Advanced Malware Takes Unique Steps to Hide Itself

Dennis Faas's picture

Researchers have discovered a new type of malware that uses several advanced strategies to prevent you from detecting it. Those strategies include tracking user mouse usage and hiding malicious files.

The malware, which is being called Trojan.APT.BaneChant, was recently discovered by researchers at security firm FireEye. The malware reportedly spreads through an infected Microsoft Word document attached to emails.

So far, BaneChant has mostly been seen overseas. "We suspect that this weaponized document was used to target the governments of Middle East and Central Asia," noted FireEye researcher, Chong Rong Hwa. (Source:

Malware Built to Detect Human Behaviour

Here's how BaneChant works: once the malware has been downloaded and installed on a system, it attempts to figure out if the operating environment is a virtualized one.

A virtualized operating environment might include an antivirus sandbox or an automated malware analysis system. To see if this kind of system is being used, BaneChant checks for mouse activity.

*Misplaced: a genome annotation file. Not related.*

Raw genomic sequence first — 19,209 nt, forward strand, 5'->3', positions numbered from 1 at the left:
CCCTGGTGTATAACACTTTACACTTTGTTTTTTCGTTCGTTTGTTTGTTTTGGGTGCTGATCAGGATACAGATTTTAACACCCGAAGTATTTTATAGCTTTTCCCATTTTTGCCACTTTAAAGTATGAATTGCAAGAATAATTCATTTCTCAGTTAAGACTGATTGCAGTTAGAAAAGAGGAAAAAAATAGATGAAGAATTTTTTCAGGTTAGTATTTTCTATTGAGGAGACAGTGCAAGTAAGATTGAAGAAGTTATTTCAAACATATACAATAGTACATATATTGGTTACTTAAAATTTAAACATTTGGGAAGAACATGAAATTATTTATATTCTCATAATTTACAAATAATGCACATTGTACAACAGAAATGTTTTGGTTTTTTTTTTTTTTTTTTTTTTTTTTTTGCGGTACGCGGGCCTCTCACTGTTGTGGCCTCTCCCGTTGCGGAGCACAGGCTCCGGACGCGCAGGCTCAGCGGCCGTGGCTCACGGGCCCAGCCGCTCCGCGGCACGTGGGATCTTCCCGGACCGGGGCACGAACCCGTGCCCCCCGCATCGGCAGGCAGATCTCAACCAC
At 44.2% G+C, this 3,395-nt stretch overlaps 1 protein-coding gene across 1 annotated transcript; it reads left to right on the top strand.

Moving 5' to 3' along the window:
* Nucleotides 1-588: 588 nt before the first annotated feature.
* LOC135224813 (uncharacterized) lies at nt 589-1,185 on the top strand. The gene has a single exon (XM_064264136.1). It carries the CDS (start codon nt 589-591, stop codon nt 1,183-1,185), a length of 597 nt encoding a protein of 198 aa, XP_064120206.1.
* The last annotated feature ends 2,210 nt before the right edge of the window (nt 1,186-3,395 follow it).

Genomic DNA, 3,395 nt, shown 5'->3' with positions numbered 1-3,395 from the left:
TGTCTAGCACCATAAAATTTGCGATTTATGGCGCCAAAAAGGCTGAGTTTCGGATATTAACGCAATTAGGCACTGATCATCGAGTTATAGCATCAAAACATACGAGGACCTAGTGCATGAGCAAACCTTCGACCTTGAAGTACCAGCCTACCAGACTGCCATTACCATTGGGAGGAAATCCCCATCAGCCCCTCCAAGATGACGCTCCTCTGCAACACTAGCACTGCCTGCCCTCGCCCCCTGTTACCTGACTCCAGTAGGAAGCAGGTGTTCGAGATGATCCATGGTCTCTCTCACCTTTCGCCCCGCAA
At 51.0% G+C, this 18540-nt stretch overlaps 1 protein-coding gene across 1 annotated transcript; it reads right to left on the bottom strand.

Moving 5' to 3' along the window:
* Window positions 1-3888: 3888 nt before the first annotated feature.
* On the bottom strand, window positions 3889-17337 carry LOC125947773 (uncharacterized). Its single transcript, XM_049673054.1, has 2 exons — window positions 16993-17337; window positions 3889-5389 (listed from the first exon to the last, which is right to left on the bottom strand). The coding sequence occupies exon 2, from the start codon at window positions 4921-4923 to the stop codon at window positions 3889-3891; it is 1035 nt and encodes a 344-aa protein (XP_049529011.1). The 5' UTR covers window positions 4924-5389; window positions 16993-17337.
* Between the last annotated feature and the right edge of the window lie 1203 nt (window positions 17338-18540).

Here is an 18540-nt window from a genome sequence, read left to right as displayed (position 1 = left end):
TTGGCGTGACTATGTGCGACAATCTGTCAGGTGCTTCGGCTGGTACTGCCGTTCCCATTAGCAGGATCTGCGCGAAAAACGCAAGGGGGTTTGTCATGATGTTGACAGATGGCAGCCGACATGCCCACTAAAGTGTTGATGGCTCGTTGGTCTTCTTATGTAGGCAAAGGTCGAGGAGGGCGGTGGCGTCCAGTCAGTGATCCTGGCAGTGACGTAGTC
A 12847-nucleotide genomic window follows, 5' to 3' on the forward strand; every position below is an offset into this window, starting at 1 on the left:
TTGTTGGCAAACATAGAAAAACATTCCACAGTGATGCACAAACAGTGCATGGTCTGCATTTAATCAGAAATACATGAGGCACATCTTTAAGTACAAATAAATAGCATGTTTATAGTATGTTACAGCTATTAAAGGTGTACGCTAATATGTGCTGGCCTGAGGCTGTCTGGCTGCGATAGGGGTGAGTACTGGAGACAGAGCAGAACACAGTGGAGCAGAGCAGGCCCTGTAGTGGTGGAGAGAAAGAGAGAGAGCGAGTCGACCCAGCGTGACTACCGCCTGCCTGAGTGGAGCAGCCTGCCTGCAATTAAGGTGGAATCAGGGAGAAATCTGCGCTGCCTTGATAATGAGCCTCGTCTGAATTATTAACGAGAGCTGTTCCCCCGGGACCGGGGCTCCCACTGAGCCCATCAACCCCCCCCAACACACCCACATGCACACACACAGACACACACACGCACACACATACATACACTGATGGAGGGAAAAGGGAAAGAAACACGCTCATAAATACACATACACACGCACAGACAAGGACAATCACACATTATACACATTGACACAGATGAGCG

The advantage of this system: by waiting to confirm that a human is using the system (it's more likely that a human will click multiple times), BaneChant reduces the chance that it will be detected and removed. (Source:

Hwa says this kind of tactic has been used before, but typically involved waiting for a single mouse click. BaneChant takes things a step further by checking for at least three mouse clicks before moving on to the second part of the attack stage.

Malware Hides URL, Malicious Image File

In addition to the mouse checking, BaneChant communicates by manipulating its URL so that the system cannot detect that a program is connecting to a blacklisted service for further instructions.

Finally, BaneChant uses a malicious .JPG image file called GoogleUpdate.exe in the "C:\ProgramData\Google2\" folder. A link to that file in the user's start-up folder ensures that the malware is executed every time the system is rebooted.

By using the name 'GoogleUpdate,' BaneChant further dupes users into thinking it's a harmless program.

Hwa says these tricks make BaneChant a very advanced form of malware designed to evade human detection.

He adds that, once installed, BaneChant communicates with a central command and control server. It then passes along critical system information to that server.

From there, BaneChant can also download and execute new files on the infected system.

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